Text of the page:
Report

How Facebook and Google’s Campaign Embeds Benefit Their Bottom Lines

Consultants from Google and Facebook sat inside both campaigns in the 2016 election. Trump campaign's digital director, Brad Parscale, pictured center. Credit: Trump Campaign.

Click here to download the full report »

Google and Facebook have come to play an extraordinary role in U.S. political campaigns. Both technology companies provide highly valuable consulting services to presidential campaigns free-of-charge, lending them politically-experienced employees to assist with a wide variety of core functions.

Having such political staff “embedded” inside campaigns helps both sides. Campaigns get free help targeting and persuading voters; the companies reap valuable intelligence for their lobbying operations and forge relationships with politicians who will be responsible for laws affecting their interests.

The practice gives the companies a level of inside knowledge from the campaigns and sway with policymakers few other industries can match. Overall, a review of available evidence suggests that the embed program constitutes a unique, undisclosed, and largely unregulated influence channel that greatly benefits the companies’ business.

The novel practice was not foreseen by lobbying rules, which seek to allow the public to see companies’ efforts to influence elected officials. Nor was it contemplated under Federal Election Commission guidelines, which require political candidates to pay for services provided by companies. It raises a host of troubling questions, including whether the corporations are circumventing a ban on donating to campaigns and failing to disclose valuable, “in-kind” contributions.

Tech's support for campaigns also gives rise to a multitude of other potential conflicts of interest. “It creates a very awkward situation,” an online advertising executive told AdAge in 2012. “Google has all this control over the pipeline of inventory and now they're getting potentially into the strategy and the spending decisions. I find that troubling.”

Over the past decade, Facebook and Google have become giants in the political advertising space. Americans watched 110 million hours of political content on Google’s YouTube in the year between April 2015 and March 2016. According to Google, that’s “100X the amount of time it would take to watch all content ever aired on CNN, C-Span, MSNBC, and Fox News combined.”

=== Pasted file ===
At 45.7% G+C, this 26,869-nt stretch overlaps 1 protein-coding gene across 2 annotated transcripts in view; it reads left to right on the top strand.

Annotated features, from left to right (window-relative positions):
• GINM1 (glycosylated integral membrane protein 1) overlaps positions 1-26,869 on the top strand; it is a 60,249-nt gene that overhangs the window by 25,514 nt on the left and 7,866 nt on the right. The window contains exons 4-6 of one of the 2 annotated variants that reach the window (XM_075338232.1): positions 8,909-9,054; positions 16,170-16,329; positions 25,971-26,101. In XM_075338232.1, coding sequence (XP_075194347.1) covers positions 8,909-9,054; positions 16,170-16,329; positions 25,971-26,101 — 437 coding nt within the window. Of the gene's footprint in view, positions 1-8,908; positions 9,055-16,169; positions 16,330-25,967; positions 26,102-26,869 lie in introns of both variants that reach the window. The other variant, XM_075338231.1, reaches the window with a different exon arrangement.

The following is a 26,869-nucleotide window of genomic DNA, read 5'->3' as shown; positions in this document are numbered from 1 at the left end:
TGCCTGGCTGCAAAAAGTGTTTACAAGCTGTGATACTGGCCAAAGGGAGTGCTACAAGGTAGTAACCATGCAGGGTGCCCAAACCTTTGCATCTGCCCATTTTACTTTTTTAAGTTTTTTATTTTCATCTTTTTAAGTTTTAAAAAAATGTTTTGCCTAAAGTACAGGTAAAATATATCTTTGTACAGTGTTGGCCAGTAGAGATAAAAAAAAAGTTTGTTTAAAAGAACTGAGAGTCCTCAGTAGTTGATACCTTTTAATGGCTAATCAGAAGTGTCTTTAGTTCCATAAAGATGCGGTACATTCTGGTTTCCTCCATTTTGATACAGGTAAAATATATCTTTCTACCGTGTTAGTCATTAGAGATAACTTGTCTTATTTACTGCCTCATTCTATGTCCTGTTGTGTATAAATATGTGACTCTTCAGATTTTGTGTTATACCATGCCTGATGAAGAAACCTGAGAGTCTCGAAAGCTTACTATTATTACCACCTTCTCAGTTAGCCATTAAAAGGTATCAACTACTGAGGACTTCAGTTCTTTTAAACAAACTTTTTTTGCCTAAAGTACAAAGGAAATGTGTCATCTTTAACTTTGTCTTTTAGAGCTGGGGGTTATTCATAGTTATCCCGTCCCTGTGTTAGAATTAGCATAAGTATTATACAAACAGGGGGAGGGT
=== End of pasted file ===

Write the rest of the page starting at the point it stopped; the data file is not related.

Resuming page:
It’s a profitable business. With a virtual duopoly over the digital advertising market, the companies earned a substantial portion of the estimated $1.4 billion that campaigns spent on digital ads in the 2015-2016 election cycle.

But the companies are more than passive recipients of campaign dollars. Google employees work inside political campaigns where they are sometimes indistinguishable from campaign hands. These embeds, offered to every presidential campaign in 2016, helped politicians target voters, craft their messages, design their ads, and even respond to opponents during and after political debates.

Employees of Google’s YouTube service also consulted with campaigns on the technical aspects of video production, promotion and analytics. Technology company executives working with the campaigns have described a much more expansive role much more akin to full-scale political consultants.

As one Google embed in a 2016 campaign put it: “We are so close with [the campaigns] that we are typically sitting in their offices or having daily calls.”

We are so close with [the campaigns] that we are typically sitting in their offices or having daily calls.

In at least some cases, the relationship extended even further. Staffers for Republican candidate Rand Paul travelled to Google’s headquarters in Mountain View, California, to participate in “ideation” sessions.